My accelerant can actively avoid detection, you see. He’s been well trained to burrow and hide in the ashes and debris left behind by any fire. Some minutes later, I stooped and picked up my partner as he scuttled from the alley’s shadow. Bert the Salamander warmed my palm for a moment before I slipped him into my overcoat pocket and whistled as I ambled away.

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Remember this prompt, when your home was on fire and you got to save five items? That means you left a lot of stuff behind. What are the things you wish you could have taken, but had to leave behind?

Burning Itch?

Midsummer Grove

“Don’t go,” I begged her.

“You know I must,” she responded as she stroked my face with her fingertips. “She calls me home, always. You knew she does.”

“We will appeal to Oberon, surely he could help us?”

“Dear one. Don’t ask me to deny my nature and my kin, to cut myself off from my folk and my grove. As much as you love me, you simply ask too much. And as much as I love you, I cannot stay forever in your world.”

When I opened my eyes, my nymph was gone. Forever departed through Titania’s forest portal.

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A product of this week’s Picture It & Write prompt:

Forest Sculpture by Spencer Byles

In My Garage

I used to keep the Jaguarzord parked right over there. You can still see the breaker-box and the power hookup where I kept it recharging over night.

I helped defend the town from rogue Kaiju and plague-zombie waves several times. Jaguarzord was sleek and powerful and dangerous. The perfect blend of captured Gamma Leonis ex-military tech and good old American know-how. You could see me driving it on Main Street in the Memorial Day parade. I was even a minor local celebrity.

Everything went fine until those neighborhood punks broke in and took it joy-riding.

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Inspired by this weeks Friday Ficitoneers prompt:

PHOTO PROMPT – Copyright Ted Strutz

Hey, come on, I managed to do something with a fuse box. Bonus points for difficulty?

The Shop

There is a place where hidden treasures can be found.

A tiny storefront of an old building, in the middle of the avenue. Number 15. Surrounded by more modern shops, most passersby fail to even notice the place.

“Welcome,” offered the store’s proprietor as I entered. A wizened little gnome of a man, his spectacles perched before beady eyes. “May I help you with something?”

“This place is marvelous,” I breathed. “Might I look around?”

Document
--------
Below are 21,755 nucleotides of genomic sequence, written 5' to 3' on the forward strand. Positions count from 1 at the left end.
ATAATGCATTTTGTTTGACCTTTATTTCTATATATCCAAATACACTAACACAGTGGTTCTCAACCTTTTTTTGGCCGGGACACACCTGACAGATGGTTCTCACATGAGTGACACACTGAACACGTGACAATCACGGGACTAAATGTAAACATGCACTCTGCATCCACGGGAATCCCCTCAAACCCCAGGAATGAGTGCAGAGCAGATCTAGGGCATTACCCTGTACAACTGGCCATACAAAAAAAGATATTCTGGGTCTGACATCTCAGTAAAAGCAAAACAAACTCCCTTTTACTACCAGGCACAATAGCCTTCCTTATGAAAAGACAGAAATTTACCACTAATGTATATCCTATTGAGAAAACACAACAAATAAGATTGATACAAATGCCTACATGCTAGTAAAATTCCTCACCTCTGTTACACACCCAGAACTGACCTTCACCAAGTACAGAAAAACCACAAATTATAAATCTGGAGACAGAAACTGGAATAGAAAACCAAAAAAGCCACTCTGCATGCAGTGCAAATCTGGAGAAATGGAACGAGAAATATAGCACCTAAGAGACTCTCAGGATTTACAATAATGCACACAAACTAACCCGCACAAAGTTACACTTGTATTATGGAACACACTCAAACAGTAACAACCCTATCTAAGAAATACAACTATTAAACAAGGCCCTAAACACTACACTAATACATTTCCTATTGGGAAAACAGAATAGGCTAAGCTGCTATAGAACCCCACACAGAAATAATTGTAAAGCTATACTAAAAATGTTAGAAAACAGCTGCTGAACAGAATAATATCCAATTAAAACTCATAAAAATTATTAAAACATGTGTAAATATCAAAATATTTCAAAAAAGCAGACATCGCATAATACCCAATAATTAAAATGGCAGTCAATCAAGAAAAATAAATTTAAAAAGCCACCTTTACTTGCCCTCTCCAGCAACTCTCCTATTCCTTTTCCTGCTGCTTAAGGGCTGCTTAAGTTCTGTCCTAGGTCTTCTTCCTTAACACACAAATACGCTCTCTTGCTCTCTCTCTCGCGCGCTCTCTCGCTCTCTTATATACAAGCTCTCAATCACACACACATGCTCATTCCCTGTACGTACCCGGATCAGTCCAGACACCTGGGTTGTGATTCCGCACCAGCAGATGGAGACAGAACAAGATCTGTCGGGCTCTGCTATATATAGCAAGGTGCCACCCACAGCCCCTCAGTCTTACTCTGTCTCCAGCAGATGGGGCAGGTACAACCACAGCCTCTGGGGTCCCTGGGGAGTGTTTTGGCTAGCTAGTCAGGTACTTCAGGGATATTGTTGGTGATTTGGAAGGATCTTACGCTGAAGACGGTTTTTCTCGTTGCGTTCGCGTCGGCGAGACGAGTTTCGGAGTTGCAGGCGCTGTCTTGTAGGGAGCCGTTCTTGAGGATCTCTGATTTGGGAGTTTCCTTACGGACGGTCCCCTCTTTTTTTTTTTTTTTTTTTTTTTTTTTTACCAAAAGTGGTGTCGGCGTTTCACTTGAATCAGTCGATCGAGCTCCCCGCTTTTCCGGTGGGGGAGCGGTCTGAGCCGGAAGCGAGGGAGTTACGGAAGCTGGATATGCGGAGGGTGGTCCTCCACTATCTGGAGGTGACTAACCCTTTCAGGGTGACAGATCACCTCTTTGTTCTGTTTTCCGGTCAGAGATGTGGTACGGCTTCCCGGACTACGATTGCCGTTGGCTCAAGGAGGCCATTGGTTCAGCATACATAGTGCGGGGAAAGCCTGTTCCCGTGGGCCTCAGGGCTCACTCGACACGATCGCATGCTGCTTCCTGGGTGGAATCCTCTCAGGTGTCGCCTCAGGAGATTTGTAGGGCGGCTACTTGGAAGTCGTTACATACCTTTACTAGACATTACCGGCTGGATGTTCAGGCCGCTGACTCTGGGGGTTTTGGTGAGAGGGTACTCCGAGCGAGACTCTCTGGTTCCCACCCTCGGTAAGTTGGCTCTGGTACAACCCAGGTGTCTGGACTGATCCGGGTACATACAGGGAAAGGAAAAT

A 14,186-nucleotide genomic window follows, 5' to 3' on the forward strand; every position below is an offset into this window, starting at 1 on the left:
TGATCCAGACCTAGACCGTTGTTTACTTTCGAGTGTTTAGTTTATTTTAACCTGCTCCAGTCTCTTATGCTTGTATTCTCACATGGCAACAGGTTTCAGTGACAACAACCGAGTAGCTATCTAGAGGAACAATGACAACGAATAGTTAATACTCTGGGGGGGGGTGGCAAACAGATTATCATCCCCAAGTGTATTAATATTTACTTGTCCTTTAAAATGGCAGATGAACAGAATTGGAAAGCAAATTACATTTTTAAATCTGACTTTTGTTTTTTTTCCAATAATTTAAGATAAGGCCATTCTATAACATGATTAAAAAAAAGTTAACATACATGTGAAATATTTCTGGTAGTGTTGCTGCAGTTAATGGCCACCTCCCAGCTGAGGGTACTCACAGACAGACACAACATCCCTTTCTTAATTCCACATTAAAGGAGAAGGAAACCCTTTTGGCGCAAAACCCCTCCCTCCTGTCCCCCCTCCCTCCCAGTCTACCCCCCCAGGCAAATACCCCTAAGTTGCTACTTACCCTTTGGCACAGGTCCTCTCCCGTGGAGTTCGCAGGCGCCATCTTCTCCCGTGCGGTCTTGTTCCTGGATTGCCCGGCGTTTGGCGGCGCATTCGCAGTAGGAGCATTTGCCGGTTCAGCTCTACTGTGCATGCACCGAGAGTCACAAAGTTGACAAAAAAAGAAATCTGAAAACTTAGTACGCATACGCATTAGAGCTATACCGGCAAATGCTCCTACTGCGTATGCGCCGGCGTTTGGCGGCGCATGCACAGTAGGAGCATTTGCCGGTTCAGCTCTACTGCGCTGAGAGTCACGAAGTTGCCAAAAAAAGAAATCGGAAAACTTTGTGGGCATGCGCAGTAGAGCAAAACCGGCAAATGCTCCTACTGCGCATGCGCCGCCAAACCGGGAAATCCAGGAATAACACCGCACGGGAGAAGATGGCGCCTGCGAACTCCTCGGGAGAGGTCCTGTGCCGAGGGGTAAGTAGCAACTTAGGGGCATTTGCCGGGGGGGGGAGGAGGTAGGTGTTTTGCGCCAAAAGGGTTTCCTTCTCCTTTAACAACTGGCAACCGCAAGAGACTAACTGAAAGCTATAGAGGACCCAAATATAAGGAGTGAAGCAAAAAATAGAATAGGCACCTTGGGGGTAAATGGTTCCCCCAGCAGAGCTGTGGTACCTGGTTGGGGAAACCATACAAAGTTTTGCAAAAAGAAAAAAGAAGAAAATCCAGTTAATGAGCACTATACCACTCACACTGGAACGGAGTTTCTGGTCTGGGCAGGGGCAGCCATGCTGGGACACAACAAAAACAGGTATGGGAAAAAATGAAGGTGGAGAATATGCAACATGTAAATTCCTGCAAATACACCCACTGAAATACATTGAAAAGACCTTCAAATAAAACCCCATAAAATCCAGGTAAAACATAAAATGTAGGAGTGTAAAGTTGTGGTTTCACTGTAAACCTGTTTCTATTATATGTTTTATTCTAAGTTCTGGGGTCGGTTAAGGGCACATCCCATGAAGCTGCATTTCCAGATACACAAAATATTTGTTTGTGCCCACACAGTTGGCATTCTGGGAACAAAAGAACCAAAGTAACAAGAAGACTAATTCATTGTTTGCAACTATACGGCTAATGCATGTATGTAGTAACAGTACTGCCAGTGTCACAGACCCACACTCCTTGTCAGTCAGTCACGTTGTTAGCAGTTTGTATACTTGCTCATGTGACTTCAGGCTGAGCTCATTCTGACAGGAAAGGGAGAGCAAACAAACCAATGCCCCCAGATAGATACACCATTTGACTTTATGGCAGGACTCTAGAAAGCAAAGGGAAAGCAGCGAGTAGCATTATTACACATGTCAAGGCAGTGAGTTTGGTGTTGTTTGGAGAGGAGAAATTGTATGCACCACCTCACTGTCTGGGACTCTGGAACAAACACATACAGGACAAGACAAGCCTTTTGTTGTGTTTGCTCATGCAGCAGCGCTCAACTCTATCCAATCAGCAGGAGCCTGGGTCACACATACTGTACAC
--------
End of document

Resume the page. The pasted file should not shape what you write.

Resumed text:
“Of course.” The gnome turned back to scratching away in his ledger.

I browsed the shelves and stacks of old books, discovering marvels. First editions, beautifully illustrated folios. Treasures! I wallowed in the smells and sensations of a dusty book shop.

Finally, I discovered the best. Making my choice, I took my book to the register, and the little gnome looked up from his careful handwriting.

“This one,” I said. “I’d like to purchase this first edition Ivanhoe.”

“Not for sale,” harumphed the Gnome.


“This isn’t a book shop.”

I blinked in confusion. “It isn’t?”

“This is a book shop shop. I sell book stores. They’re going out of business by the cartload, you know. You’re standing in my Demonstrator Model.”

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Inspired by this week’s Sunday Photo Fiction photo:

A book shop that is no longer there

Prophetic caption on that photo…


“You kids be quiet,” Old Tom scowled at us, “Hush up and listen.”

We were on the sideslope on a stretch of the B&O Railroad, waiting for the train Old Tom promised us tonight.

My little brother kept fidgetin’. I slugged him and listened.

Maury died last night, Old Tom had told us. The Grand Patriarch of the Hobo Nation. When Old Tom talked about Maury, it was in hushed and respectful tones. Reading us the obituary earlier, Tom’s eyes filled up with tears. He told us Maury was the last true hobo alive, and what passed today was the final chapter of an entire way of life.

“Listen,” Old Tom whispered.

We heard it. Excitement built in me with the distant steam whistle. I smacked Jimmy to remind him stay still.

Rumbling, growing in volume. Huffing and chuffing, steady earthquake beneath us growing and growing. And the squeal of iron on the rail.

I glanced at Old Tom. She was coming to a stop. The majestic engine swept past us. And the coal cars, passenger cars— The sharp squeal of brakes, the rattle of boxcars beginning to crawl past us one by…

She stopped.

The boxcar door rolled back, and inside was Maury. Leaning out and offering a hand.

“Come on Tom,” said the ghost of Maury, “I reckon there’s room for one more. Come to Glory.”

Old Tom died happy, and just in time to hitch a ride on the final run of the Wabash Cannonball.

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249 words. Inspired by this Storybook Corner prompt: – The Old Train

And my Dad, he was fond of the (Roy Acuff? I think) version of the song, back in the day.

I suppose the story makes more sense if you know the mythology of the Wabash Cannonball. But it’s not required.

Old man’s boat

The souls of the dead queue on the rickety old dock. Their shuffling for position can only be heard by those who were sensitive to the voices of the dead.

I sit alone on the dock with my bucket of pennies. It’s the only way to clear the crowd from the dock, because not many still follow the Old Ways. Without me to cover fares, the line would never stop growing.

Charon doesn’t like it much. He snarls and considers it cheating the rules.

But as long as I have plenty of coins, I can stay off his boat myself.

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Inspired by this Friday Fictioneers prompt:

PHOTO PROMPT – Copyright – Georgia Koch